Dennis Belen-Morales: Teaching in this new era has been quite challenging. My students in the South Bronx and I have faced many barriers including access, transitioning, and administrative adjustments. As a first-year teacher who became a student teacher at the beginning of the pandemic I understand the struggle that students have trying to adapt to online instruction. COVID-19 turned our world upside down with many professionals working longer and more exhausting hours, including myself. As a first-year teacher my main priority has been to provide my students with conditions in which they can learn.
I teach in the poorest congressional district in the country and the financial situation of many of my students meant they lacked access to technology and the Internet. Even when they had computers, they were often outdated. To bridge the digital divide, I worked with a colleague, Pablo Muriel, to develop a website that allows students to do homework using a mobile device.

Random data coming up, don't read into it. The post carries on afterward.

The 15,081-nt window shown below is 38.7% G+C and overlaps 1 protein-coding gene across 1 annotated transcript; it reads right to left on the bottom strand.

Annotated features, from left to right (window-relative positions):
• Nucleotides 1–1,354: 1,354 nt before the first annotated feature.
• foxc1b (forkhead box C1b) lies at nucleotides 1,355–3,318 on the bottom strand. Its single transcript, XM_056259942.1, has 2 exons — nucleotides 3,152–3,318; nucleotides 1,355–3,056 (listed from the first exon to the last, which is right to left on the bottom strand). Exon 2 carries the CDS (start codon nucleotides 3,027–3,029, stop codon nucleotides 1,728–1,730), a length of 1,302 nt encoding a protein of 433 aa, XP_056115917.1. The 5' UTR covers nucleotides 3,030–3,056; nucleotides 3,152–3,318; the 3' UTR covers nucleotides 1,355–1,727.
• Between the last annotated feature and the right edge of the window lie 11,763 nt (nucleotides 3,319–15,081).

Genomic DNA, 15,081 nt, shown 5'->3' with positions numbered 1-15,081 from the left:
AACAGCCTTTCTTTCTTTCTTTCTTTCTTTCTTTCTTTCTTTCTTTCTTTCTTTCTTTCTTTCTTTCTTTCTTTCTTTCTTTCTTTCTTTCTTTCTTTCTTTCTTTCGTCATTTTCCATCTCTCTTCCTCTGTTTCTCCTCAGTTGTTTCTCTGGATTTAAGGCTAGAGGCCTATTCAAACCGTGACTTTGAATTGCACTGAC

A big problem in New York City has been constantly shifting modes of instruction during the pandemic. At the start of the school year we used a hybrid model with some students online and others in the classroom. Then we shifted to all remote and by April 2021 the city planned to shift back to hybrid. This inconsistency has been tough on many of my students because as teenagers in working-class families they are often older siblings charged with making sure their younger siblings attend class either in-person or online while their parents are not home.
COVID-19 also complicated administrative planning. School coordinators and counselors struggle to design schedules that balance the needs of students with class-size restrictions and teacher schedules. Repeated changes undermine student-teacher relationships vital for educational success. The pandemic drastically changed the lives of millions around the world, including our students. The post-pandemic society and classroom will have to address the problems of interrupted, social inequities, and the availability of educational resources.